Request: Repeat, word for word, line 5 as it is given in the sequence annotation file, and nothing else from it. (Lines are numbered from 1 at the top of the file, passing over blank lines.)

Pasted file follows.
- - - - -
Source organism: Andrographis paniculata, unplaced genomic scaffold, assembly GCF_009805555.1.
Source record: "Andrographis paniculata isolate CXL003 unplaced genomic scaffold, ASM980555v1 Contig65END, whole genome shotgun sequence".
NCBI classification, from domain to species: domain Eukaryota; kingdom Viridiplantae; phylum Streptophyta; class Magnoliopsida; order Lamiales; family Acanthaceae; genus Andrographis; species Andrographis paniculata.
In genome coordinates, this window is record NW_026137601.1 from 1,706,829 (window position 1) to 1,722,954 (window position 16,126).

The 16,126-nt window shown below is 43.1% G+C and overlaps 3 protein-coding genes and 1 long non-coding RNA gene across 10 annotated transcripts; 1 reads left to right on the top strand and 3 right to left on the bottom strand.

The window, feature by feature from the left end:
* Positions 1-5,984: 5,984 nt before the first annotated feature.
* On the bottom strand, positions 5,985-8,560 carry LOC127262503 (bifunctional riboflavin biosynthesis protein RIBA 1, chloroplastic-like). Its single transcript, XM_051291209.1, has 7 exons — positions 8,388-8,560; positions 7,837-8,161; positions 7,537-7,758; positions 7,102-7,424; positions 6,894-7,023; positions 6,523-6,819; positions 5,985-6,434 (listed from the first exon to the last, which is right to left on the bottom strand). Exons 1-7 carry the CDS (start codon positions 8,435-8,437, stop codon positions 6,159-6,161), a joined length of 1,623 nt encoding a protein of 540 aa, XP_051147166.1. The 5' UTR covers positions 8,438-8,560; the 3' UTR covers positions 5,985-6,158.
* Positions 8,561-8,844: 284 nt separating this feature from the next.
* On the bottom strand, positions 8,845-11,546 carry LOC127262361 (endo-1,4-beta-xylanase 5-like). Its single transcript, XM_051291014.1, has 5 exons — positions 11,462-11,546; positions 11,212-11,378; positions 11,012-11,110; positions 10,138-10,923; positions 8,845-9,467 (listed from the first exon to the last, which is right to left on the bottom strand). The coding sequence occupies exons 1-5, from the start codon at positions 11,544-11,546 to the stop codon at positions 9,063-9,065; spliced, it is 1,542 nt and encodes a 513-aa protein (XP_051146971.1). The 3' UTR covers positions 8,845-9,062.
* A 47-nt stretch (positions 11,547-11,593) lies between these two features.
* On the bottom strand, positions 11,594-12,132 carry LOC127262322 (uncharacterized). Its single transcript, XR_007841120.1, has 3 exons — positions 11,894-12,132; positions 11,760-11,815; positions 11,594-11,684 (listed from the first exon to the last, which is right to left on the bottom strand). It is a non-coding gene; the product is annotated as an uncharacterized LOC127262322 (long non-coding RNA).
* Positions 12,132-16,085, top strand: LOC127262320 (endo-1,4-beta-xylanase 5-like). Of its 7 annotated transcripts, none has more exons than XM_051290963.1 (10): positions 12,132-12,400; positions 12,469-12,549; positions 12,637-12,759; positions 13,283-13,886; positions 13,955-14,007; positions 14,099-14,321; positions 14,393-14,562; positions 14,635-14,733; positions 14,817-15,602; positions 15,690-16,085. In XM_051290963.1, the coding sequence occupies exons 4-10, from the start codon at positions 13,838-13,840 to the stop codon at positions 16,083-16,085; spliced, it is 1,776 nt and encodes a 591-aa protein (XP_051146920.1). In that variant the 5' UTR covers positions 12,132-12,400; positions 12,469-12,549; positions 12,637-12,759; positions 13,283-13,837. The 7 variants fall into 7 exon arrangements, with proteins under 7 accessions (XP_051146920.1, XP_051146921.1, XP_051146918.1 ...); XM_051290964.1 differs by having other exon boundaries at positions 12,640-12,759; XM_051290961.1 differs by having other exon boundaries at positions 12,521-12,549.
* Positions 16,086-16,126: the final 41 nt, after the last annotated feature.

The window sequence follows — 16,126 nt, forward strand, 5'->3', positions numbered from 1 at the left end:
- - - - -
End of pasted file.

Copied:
The 16,126-nt window shown below is 43.1% G+C and overlaps 3 protein-coding genes and 1 long non-coding RNA gene across 10 annotated transcripts; 1 reads left to right on the top strand and 3 right to left on the bottom strand.